The Great American Blues Players Signature Study: Please Add Your Examples

Hello everyone,

I have been wanting to start a thread on this for a long time, and i figure now is as good of a time as any. I collect primary guitar players, and have been selling alot of them off recently, but one thing i continue to collect are the great old blues guitar players. Their is something about the Delta Blues traveling lifestyle that holds alot of wonder for me. These guys laid the foundation of modern music and they inspired many, if not most, of the musicians working today. Most think of Robert Johnson when they think of the great Blues players, but their are so so many others that deserve mention and tons of respect.

As anyone who has ever studied early blues signatures knows, they are incredibly difficult to authenticate or even find at times. You have guys like Muddy Waters, Buddy Guy, BB King just to name a few whose signature examples can readily be found. But aside from a few key players, autographs from these guys are very hard to find. And when you find one, often you really have to trust your source or do some serious research. And even then you often cant find examples.

So i thought this would be a good thread that may help future collectors out with examples we think are authentic. Please post examples of blues signatures that you like and want to share. Guys like Buddy Guy and BB King probably dont need to be posted in mass b/c their signatures are so abundant, but dont hesitate if you would like to post some.

I hope this can turn into a good database, and really the only one of its kind on the net. I have many examples from many different sources and if someone doesnt want their picture posted just leave a comment and i will delete it.

I am going to start this off with Albert King. You can find Albert King signatures from time to time, and of the 3 King's, he is the next most available after BB. Alberts signatures are typically sloppy, shaky, and can take on a few forms. Albert often write "Love You" before his signature, and his typical signature takes the form of A. King. I have also seen variations including "A.B. King". King often would not write out King fully and the formation would flow from the K almost into the g. I have seen my fair share of forgeries with Albert, but his signature can be authenticated in most instances in my opinion. Here are some examples with sources:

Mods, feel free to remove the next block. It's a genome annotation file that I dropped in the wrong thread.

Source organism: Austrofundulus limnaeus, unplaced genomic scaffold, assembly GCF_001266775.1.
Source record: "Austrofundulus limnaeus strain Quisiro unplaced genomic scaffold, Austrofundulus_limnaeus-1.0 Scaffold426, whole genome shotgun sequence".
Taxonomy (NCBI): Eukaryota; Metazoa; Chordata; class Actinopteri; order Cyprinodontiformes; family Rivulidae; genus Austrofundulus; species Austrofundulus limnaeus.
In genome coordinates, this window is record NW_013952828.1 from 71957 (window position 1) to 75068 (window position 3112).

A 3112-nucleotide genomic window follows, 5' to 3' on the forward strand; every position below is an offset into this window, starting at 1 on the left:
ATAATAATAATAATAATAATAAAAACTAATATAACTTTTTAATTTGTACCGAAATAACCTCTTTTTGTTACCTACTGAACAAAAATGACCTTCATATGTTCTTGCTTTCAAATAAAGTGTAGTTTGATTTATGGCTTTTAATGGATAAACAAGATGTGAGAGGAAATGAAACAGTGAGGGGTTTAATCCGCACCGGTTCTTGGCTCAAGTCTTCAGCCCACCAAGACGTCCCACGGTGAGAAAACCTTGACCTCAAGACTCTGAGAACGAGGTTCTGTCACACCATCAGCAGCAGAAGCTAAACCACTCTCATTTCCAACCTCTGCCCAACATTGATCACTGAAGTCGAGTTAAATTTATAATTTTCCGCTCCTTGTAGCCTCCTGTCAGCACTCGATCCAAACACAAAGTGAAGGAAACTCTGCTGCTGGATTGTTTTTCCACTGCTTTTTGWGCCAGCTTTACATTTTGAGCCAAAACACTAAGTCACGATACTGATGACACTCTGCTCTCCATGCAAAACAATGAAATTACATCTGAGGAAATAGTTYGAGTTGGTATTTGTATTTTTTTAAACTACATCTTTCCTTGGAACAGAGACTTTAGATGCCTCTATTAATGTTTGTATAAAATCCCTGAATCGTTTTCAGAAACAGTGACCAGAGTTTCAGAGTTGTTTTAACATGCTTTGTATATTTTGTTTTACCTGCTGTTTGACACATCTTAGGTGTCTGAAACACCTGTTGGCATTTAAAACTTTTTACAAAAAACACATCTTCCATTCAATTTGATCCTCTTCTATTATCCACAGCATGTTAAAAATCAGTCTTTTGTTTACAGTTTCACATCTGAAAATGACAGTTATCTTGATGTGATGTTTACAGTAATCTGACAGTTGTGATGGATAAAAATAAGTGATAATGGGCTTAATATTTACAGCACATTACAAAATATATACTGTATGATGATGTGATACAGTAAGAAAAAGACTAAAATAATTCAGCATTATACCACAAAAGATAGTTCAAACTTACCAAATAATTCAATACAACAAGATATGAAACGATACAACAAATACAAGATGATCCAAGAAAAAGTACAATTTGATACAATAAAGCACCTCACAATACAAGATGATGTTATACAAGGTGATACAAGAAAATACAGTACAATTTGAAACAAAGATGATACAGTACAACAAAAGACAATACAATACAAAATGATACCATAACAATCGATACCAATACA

This is one album i used to own and recently sold on RR Auction. It came from "Mr. Bebop", of Larrys Books and Autographs. He specializes in blues signatures and this was a great example of king.

These next images came from RR Auction

The Ace of Spades album is a nice example, and the rarer A.B. King signature. The middle cut display is more atypical. This one in my eyes can go either way but is probably good. The A looks typical but the King is a little more unusual. But he did do this from time to time in his shorter signature versions. The bottom example is a typical King signature.

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well might as well do another blues artists autog's..since i have the floor, you say what?

let's view buddy and junior in a small L A, CA club,the year 1976. i was turning pro photographer, and seems most or many rookie photogs don't have that much in their bag of poses, me included, but,but, but, no one can say my 'toast the glasses and now look at each other' pose didn't work. look at their spontaneous expressions, just great!

ten years pass, and finally they are in ft laud, fl. i go to the musicians exchange club and ask them both to sign, they did, junior wells, twice. they had separate dressing rooms, i remember thinking at the time, maybe they don't get along.

now i realize of course they were separate, why would'nt that be the norm??duuhhh .buddy guy would later comment he remember the suits, but not taking the pics.

Attachments: No photo uploads here

Hi Dave,

Another great story, thanks. I love the fact that Buddy remembered the suits, fantastic! 

Buddy Guy and Junior Wells were one of the greatest Harp/String duos ever, others include the pioneering Sonny Terry / Brownie McGhee (see earlier in this post for Brownie (and some Sonny)), Jack Owens / Bud Spires (both shown in this post) and, more recently, the likes of John Cephas / Phil Wiggins.

From an autograph perspective Buddy Guy is probably the most readily available Blues graph out there, he must spend an incredible amount of time signing this, that and the other! Junior Wells is not as common and when you get partnerships like this it’s always great to see both autographs on the same item.  Here are a couple of other examples of Buddy Guy with Junior Wells:




Hi Carl,

As previously mentioned about Earl Hooker, a good voice can make or break even the most accomplished player.  So if you aint got the vocals what do you do?  Well, you hire a singer of course.

The vast majority of Blues artists (especially male artists) are known for playing at least one instrument, and sometimes more, but out of the Big Band era of the 30’s and 40’s materialised a new form of Blues act – the Blues Shouter.  These artists were famous for one thing and one thing alone – their vocal abilities.

Though they were called Blues Shouters, the ‘Blues’ was really but a title, as this type of Blues fills up the grey space between Blues and Jazz (much like the Classic Blues females).  The ‘Shouters’ part is pretty spot-on though, as to be called such one had to possess a powerful booming voice (to be heard over the accompanying band members).  These guys primarily came from the Jazz/Ballad stable, and helped create the post-war R&B/Jump and, ultimately, Rock n Roll scenes.  Most, it is fair to say, faded into obscurity once the Big Band bubble burst in the early-mid 50’s, but a few did live on, and I’ll look at the most famous and resilient here: